ESL etc.

Global Issues and Activism in English Language Teaching

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Occupy Wall Street

October 4th, 2011 · 2 Comments

Occupy Wall Street is a protest in New York City that has been going on for 18 days. On Saturday, 700 protesters were arrested, following the arrest of 80 protesters the week before. The occupation involves members of a number of different groups, and the main thrust is a frustration with the fact that American political and economic systems favor corporations. It is an expression of dissent against decades of policies favoring the rich. The Occupy Wall Street website itself doesn’t have much information, but there is a live video feed that might be useful.

If I were teaching a class on business, I would absolutely include information on this protest. In my experience, it may come as a surprise to some students that the majority of Americans are not rich. This would fit in well with activities on the distribution of wealth. One of the groups involved in the protest, We Are the 99%, offers a powerful collection of photos and narratives by the poorer 99% of Americans. This would work well with graphs illustrating the fact that, while the wealthiest 1% have seen their real income more than double in the past few decades, the rest of America has seen little to no growth. And, of course, this problem is not uniquely American. Students could be invited to present information on the distribution of wealth in their countries, or in other countries that they research. It could also be fruitful to combine these with activities looking at the distribution of wealth between countries. Whatever the angle, articles on this protest would be a great addition to a unit on business, government or wealth and poverty.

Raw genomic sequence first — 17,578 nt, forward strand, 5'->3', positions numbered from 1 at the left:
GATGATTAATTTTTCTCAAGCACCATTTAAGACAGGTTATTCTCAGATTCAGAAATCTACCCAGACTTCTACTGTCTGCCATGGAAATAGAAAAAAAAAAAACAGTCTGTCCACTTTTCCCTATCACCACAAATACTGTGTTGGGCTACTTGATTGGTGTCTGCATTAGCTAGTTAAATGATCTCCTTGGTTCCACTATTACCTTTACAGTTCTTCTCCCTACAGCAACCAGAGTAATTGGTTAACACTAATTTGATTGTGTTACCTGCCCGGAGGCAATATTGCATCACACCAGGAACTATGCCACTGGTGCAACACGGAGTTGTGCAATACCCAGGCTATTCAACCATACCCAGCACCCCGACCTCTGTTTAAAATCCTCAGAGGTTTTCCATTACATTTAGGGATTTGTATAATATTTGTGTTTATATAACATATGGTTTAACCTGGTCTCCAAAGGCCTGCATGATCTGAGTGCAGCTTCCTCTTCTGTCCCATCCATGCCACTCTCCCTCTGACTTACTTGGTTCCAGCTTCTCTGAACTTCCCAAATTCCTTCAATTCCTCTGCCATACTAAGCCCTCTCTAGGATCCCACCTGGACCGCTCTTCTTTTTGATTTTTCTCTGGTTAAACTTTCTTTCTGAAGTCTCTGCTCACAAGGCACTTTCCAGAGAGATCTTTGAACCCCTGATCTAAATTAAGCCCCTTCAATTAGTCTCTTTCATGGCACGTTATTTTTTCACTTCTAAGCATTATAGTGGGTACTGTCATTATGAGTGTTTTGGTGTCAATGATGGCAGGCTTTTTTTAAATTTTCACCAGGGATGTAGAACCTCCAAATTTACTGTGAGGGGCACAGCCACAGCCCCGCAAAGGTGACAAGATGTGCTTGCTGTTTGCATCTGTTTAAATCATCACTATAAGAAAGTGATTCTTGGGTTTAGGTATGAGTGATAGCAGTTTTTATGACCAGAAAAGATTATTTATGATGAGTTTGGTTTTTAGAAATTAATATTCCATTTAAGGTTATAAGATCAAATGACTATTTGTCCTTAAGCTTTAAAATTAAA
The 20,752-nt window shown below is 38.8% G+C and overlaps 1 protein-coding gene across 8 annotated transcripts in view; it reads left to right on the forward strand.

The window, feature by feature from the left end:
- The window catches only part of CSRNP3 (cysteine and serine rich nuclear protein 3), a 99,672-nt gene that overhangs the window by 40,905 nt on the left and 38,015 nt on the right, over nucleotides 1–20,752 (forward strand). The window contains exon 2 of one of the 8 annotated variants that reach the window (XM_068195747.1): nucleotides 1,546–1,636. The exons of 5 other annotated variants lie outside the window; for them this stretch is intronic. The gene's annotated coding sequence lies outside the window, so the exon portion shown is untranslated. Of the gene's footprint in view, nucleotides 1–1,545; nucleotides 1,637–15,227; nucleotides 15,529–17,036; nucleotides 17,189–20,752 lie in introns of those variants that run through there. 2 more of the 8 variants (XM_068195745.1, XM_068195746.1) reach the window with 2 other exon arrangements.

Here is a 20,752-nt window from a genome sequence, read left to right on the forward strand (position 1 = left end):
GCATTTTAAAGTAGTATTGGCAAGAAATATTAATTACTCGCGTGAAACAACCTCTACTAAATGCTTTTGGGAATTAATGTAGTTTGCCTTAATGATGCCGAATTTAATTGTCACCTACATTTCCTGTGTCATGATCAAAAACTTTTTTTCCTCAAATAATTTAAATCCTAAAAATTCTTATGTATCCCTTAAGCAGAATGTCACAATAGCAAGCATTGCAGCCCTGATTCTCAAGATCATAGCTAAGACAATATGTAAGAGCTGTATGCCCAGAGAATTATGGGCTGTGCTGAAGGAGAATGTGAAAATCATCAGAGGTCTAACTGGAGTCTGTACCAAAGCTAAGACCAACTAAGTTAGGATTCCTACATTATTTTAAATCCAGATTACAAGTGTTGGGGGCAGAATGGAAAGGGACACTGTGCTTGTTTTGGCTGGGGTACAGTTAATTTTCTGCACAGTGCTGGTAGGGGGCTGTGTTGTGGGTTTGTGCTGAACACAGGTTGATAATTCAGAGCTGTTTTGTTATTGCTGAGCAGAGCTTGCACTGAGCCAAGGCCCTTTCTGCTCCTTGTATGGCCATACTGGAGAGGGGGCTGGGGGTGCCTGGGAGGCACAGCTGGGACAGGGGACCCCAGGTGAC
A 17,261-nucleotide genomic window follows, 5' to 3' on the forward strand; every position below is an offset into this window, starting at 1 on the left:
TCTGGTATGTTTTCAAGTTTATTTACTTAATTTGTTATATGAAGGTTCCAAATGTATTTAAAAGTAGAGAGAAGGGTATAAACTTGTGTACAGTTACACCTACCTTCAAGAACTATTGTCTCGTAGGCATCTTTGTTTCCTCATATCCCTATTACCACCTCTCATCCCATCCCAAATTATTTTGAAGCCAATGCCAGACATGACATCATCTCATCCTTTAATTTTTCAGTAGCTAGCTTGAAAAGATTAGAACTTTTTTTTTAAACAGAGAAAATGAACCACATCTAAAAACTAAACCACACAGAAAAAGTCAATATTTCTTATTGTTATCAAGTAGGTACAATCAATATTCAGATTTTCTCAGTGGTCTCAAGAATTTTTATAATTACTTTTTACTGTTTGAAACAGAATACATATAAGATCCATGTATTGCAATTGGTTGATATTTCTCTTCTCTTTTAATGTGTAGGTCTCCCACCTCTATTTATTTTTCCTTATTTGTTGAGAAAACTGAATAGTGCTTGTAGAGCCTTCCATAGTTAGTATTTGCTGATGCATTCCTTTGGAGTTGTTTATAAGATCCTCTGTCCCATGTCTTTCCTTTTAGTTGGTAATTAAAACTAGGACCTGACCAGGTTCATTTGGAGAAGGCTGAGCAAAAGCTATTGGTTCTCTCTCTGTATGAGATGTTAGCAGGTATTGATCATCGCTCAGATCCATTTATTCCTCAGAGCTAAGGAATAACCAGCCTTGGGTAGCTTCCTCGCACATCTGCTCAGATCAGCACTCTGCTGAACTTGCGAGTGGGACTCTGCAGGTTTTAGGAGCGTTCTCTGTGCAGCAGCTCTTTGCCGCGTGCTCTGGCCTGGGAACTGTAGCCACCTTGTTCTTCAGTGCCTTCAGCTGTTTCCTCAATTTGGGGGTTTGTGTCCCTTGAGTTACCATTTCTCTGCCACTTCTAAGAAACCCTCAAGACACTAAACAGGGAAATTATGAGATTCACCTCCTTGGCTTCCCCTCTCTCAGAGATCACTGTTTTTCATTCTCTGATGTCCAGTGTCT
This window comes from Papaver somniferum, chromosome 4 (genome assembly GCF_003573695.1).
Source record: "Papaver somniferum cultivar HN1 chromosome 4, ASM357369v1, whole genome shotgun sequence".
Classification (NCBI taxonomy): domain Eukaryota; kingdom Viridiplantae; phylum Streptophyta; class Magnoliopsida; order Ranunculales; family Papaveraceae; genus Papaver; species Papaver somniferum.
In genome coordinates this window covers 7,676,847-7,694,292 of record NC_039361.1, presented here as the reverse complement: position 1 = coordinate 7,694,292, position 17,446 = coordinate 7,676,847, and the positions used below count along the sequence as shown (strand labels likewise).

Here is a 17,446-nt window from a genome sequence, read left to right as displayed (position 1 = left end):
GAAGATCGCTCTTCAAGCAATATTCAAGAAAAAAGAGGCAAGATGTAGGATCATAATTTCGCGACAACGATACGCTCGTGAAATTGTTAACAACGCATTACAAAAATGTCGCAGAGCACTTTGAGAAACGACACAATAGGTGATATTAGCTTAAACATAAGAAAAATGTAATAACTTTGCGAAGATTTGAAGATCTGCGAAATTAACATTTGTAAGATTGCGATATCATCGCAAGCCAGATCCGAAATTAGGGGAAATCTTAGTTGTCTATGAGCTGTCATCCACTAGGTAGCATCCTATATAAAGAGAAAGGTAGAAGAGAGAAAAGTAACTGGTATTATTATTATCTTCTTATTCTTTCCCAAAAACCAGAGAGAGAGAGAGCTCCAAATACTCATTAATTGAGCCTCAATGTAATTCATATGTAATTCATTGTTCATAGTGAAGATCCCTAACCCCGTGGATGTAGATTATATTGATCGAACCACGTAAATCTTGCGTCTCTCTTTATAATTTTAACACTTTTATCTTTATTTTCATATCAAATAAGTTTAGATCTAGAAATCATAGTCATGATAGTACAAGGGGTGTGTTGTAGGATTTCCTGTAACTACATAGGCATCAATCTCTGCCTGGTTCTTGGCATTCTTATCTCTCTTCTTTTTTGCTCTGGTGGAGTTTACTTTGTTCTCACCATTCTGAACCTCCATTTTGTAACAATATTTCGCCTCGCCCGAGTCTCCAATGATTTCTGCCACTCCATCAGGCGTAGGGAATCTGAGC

Tags: blog · consumerism · finance · financial crisis (2008) · global issues activities · happiness · infographics · listening · pictures · poverty & wealth · reading · slideshow · video

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2 responses so far ↓

  • 1 chris // Oct 17, 2011 at 1:39 am

    Hi Dave.
    As you know, probably, the movement is spreading.
    In the City of London (England) the movement has settled onto church owned land, thus making it more difficult for people to be arrested.
    But what i am trying to find out, and can’t seem to, is what happens after you’ve been arrested.

  • 2 Dave // Oct 17, 2011 at 2:26 pm

    Interesting! I wonder if being on church-owned land offers similar sanctuary in the US…

    We haven’t had much violence here in the US at the protests, so I don’t think that those arrested have been held for any length of time. I don’t actually know, though.

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